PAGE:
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> > Feeling out interest in 'bug hunting'



BRATMarch 25th, 2010, 10:59 am
Posts: 10Good day, everyone; I conduct regular Bug Hunts as a way of introducing the public to aquatic insects. We 'interview' the bugs to see if the population can give us clues as to water quality. What I'd like to know from all of you is whether a Bug Hunt sounds interesting! I capture nets-full of benthic macroinvertebrates, sort the crayfish and minnows into their own containers, and we sort the rest: mayflies, caddis, stones, damsels, dragons, and more.

Would there be any interest among the trout fishing community in something like this? I'd be willing to bet most of you could help me identify the creatures quite handily!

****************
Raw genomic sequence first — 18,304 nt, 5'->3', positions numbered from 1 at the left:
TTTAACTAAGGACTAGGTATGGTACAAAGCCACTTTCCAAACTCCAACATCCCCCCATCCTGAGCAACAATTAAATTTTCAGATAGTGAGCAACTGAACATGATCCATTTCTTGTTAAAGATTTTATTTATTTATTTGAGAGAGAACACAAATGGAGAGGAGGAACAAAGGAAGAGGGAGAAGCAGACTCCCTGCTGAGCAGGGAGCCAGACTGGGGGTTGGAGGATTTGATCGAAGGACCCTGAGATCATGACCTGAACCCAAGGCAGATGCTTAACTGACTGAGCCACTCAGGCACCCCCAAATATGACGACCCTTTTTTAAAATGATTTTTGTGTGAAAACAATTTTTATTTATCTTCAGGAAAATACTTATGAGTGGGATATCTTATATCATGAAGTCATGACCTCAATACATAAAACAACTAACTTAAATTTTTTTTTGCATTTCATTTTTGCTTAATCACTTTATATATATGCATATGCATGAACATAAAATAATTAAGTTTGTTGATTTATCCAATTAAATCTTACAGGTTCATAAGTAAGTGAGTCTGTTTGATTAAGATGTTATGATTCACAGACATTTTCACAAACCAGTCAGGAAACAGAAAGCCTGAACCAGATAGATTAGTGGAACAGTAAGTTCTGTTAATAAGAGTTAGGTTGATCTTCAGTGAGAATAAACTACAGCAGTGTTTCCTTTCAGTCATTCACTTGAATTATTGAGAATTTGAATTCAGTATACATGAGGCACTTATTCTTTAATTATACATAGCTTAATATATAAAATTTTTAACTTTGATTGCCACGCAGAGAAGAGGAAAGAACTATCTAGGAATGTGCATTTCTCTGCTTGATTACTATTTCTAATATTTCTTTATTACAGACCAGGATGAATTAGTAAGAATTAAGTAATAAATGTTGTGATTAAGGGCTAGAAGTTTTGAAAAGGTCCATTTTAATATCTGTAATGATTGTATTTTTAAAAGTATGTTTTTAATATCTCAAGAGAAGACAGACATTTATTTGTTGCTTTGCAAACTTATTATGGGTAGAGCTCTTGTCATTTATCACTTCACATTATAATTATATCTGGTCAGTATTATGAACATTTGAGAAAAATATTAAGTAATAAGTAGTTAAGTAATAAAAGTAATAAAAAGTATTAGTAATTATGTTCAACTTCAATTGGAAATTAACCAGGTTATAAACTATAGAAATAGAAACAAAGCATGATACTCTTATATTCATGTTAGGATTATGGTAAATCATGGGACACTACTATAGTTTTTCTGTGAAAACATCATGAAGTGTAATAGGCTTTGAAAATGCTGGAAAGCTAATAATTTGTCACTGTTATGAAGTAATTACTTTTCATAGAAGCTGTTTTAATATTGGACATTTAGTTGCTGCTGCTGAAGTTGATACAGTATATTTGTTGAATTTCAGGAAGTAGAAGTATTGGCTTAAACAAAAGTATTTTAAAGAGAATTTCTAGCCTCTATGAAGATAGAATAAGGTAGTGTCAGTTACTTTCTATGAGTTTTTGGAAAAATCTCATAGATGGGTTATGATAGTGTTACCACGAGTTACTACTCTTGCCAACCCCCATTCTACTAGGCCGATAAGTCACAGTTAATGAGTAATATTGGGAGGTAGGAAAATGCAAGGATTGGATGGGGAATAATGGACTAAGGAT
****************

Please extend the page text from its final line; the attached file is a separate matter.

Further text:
Thanks,
Kelly
Jmd123March 25th, 2010, 11:59 am
Oscoda, MI

Posts: 2545
Kelly, where do you live? I am a Michigander with a Master of Science in entomology (Michigan State University, 1991), and I've done as pretty good amount of aquatic work myself. In fact, I almost did a PhD on using benthic macroinvertebrate communities of freshwater springs in southern Missouri as bioindicators of ground water quality. I may be moving in the very near future as I have been unemployed for about 2 1/2 years now but the job opportunities are beginning to open up. Just FYI...Happy bug hunting!

Jonathon
No matter how big the one you just caught is, there's always a bigger one out there somewhere...
TaxonMarch 25th, 2010, 9:22 pm
Site Editor
Plano, TX

Posts: 1337
Kelly,